The winter of 2011-12 was not our coldest but, with the Mistral blowing; it was down to -17C.
Britain treats its expats worse than immigrants! After all, if we're eligible for a pension it means we've paid into the system and done our bit! On top of this, there's talk of a pay rise for MPs. I can only say 'no comment'.
Wendy Reed, by email
We live in the deepest Auvergne, at around 1000m, and this past winter the snow started in late November and the last fell late May. Temperatures are regularly -5C to -15C, even when no snow. They went down to -20C a couple of days in January, which is not unusual. We therefore use our wood burner day and night to heat the rooms and cook on and the winter fuel allowance helps us out enormously as we are on a fixed UK pension and the cost of heating is forever going up.
Wendy and Mike Varvell, Auvergne
We live about 300m up the Black Mountains and it gets bitterly cold and our last electricity bill covering two winter months was €1299.93 just to keep warm and cook. For the last three years we have had deep snow on our patio and snow clearance is a continual problem on the roads. No sooned is a path cleared than the snow is deep again. We have 4x4 cars and in an emergency can get out of the village for essential supplies, but this is rare.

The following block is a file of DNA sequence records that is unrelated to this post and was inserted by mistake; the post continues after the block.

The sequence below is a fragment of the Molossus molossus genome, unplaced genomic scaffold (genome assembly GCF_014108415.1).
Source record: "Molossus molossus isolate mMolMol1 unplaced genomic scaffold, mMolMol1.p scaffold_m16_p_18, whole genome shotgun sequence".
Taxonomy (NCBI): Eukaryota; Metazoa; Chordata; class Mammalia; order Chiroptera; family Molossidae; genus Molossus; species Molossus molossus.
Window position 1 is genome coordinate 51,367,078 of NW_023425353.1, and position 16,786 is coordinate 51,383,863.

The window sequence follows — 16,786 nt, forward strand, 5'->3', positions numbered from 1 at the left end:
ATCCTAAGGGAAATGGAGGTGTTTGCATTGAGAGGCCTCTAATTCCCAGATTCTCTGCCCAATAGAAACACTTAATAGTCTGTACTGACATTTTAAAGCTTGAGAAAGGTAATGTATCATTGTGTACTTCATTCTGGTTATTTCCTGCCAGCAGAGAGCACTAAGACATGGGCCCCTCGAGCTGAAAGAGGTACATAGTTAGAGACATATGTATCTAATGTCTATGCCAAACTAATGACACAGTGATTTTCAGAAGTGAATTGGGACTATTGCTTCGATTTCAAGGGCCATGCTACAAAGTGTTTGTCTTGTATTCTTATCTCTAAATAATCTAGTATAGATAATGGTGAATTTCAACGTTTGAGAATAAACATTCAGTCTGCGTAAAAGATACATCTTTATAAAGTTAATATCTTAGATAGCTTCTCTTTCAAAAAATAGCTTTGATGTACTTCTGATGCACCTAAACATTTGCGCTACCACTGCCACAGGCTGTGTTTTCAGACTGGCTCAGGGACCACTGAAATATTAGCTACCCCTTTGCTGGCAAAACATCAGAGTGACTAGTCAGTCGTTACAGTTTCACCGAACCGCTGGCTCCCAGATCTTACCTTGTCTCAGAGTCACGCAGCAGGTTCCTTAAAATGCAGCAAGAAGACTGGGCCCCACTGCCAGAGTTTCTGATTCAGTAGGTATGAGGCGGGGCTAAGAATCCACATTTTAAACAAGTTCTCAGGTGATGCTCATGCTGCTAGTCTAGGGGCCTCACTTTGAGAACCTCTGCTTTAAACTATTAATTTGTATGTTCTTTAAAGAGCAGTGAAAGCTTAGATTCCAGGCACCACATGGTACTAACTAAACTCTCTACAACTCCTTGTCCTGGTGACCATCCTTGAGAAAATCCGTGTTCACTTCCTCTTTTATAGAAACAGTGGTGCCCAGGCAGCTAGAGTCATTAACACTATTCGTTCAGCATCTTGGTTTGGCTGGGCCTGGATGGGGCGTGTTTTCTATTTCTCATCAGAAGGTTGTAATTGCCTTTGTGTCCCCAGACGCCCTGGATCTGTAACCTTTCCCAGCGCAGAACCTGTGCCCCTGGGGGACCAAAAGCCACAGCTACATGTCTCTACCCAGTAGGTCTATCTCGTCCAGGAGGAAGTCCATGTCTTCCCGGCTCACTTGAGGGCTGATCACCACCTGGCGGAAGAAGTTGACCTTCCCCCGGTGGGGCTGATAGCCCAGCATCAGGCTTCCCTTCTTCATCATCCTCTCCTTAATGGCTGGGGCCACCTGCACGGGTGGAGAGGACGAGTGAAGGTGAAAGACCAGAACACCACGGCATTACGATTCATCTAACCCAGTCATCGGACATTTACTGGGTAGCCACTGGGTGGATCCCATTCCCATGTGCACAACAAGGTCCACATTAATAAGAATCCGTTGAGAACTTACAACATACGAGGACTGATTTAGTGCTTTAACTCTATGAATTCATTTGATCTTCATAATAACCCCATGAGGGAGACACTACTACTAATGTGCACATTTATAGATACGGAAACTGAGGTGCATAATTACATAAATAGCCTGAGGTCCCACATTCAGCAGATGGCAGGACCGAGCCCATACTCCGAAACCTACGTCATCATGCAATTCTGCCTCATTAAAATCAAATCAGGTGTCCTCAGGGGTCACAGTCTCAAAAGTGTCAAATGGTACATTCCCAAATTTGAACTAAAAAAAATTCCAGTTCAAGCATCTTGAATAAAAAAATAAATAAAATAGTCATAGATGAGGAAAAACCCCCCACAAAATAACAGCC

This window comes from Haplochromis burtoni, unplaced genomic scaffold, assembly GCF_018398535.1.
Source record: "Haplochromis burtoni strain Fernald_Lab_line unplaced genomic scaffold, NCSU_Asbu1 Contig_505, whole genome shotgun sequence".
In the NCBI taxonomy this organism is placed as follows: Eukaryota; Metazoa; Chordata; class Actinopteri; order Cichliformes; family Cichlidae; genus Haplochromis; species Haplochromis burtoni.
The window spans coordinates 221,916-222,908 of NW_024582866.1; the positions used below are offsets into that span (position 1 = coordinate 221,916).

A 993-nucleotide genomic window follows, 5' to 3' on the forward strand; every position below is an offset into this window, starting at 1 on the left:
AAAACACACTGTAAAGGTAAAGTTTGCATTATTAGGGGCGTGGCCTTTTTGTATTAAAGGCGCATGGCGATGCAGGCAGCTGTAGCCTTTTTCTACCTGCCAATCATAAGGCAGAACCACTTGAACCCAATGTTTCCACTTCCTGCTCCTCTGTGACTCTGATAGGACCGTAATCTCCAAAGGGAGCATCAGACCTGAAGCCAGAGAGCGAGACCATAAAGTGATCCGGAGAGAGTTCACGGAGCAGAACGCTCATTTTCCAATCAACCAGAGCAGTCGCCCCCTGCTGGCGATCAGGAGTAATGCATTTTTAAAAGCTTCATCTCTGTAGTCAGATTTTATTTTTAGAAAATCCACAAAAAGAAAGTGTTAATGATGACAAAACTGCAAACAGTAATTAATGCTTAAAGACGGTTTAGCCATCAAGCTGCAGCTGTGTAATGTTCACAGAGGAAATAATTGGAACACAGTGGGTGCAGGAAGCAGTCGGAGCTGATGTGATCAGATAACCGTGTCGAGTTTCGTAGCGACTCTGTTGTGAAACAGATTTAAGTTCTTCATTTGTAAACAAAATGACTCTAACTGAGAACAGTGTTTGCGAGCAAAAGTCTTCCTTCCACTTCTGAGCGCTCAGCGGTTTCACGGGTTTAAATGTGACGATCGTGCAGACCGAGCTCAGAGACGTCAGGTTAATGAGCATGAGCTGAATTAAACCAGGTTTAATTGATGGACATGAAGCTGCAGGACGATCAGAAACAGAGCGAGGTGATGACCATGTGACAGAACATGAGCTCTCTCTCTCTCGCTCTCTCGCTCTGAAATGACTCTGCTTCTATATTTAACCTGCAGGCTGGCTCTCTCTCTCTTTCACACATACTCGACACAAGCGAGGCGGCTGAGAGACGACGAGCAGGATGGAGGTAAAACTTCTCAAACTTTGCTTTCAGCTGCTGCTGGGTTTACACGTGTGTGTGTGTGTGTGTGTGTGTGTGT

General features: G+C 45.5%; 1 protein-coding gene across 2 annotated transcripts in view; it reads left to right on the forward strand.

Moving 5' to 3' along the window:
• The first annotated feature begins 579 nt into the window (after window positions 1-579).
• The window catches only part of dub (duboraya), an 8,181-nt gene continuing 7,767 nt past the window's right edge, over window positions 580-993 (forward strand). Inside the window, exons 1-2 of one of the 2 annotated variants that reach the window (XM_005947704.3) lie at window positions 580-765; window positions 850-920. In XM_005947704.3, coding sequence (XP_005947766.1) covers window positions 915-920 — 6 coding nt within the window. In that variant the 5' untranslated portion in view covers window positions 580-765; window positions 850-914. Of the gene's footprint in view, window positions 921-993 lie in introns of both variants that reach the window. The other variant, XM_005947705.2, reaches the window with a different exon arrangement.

John Stevens, south-west France
Winters in Poissy (Yvelines) can be very cold and it would be of interest to know on what basis and from which source the UK Government identified France as a ‘warm country’. Whatever the answer, it is clear the source made no distinction between north and south; compounded perhaps by a complete lack of comprehension as to how large in area the Hexagon actually is. We live in hope that reason will prevail.
Robert Bell, 78300 Poissy
Well done for taking up the cause. I was on Channel 4 a while ago saying how unfair it is for people who have paid their National Insurance and taxes in the UK and still receive UK taxable pensions - government/teachers/local authority etc - should have a legitimate payment such as the winter fuel allowance withdrawn. Tax it, fine, but just to remove it is not right.
Here in the Luberon it can get massively cold in the winter. Adam, my husband, is a rather obsessive collector of weather stats and they show that here, at 225m between Luberon mountain and plateau of Vaucluse, we have typical inland Provence climate with hot summers and often bitterly cold winters where prevailing Mistral has a strong wind-chill effect. Snow falls almost every year and can lie for up to 10 days.
Records from January 2007 show that in January 2009 18 days out of 31 were below 0C, while February 2012 had 20 days out of 29 (lowest temperature that month was -10.9C).
We normally use eight or nine cubic metres of wood costing €600. Fire is used almost every day from mid-October to mid-April and is supplemented by electric radiators which consume about €800, so winter heating costs €1400 roughly.
Joan Bunting, 84220 Roussillon
Last February (2012) we couldn't leave the house for a week after it dropped over six inches of snow in one night. After the snow melted, temperatures fell below freezing and stayed more than -10C for nearly a fortnight. Not hotter than the UK I think!